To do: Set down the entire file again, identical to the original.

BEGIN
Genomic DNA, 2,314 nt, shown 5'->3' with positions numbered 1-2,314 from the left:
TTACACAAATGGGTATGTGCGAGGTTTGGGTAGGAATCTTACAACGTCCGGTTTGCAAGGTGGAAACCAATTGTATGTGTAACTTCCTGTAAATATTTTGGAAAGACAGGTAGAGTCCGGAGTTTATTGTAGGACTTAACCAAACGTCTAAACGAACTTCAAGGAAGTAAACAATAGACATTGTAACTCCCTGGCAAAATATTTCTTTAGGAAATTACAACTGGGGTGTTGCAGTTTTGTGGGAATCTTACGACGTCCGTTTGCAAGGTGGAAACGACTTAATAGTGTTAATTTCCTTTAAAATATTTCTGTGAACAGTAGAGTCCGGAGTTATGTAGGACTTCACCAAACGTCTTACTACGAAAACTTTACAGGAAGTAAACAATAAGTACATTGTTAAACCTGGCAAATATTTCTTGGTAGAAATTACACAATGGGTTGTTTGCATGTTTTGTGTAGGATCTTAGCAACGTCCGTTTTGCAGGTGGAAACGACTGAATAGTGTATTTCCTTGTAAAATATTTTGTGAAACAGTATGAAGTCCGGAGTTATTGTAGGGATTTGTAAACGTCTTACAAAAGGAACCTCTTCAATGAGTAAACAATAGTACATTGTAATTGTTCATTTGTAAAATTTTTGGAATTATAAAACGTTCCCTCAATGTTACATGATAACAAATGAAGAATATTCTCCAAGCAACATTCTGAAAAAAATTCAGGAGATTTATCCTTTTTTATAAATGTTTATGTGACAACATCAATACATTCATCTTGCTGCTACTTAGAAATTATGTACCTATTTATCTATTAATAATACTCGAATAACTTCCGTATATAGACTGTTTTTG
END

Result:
Genomic DNA, 2,314 nt, shown 5'->3' with positions numbered 1-2,314 from the left:
TTACACAAATGGGTATGTGCGAGGTTTGGGTAGGAATCTTACAACGTCCGGTTTGCAAGGTGGAAACCAATTGTATGTGTAACTTCCTGTAAATATTTTGGAAAGACAGGTAGAGTCCGGAGTTTATTGTAGGACTTAACCAAACGTCTAAACGAACTTCAAGGAAGTAAACAATAGACATTGTAACTCCCTGGCAAAATATTTCTTTAGGAAATTACAACTGGGGTGTTGCAGTTTTGTGGGAATCTTACGACGTCCGTTTGCAAGGTGGAAACGACTTAATAGTGTTAATTTCCTTTAAAATATTTCTGTGAACAGTAGAGTCCGGAGTTATGTAGGACTTCACCAAACGTCTTACTACGAAAACTTTACAGGAAGTAAACAATAAGTACATTGTTAAACCTGGCAAATATTTCTTGGTAGAAATTACACAATGGGTTGTTTGCATGTTTTGTGTAGGATCTTAGCAACGTCCGTTTTGCAGGTGGAAACGACTGAATAGTGTATTTCCTTGTAAAATATTTTGTGAAACAGTATGAAGTCCGGAGTTATTGTAGGGATTTGTAAACGTCTTACAAAAGGAACCTCTTCAATGAGTAAACAATAGTACATTGTAATTGTTCATTTGTAAAATTTTTGGAATTATAAAACGTTCCCTCAATGTTACATGATAACAAATGAAGAATATTCTCCAAGCAACATTCTGAAAAAAATTCAGGAGATTTATCCTTTTTTATAAATGTTTATGTGACAACATCAATACATTCATCTTGCTGCTACTTAGAAATTATGTACCTATTTATCTATTAATAATACTCGAATAACTTCCGTATATAGACTGTTTTTG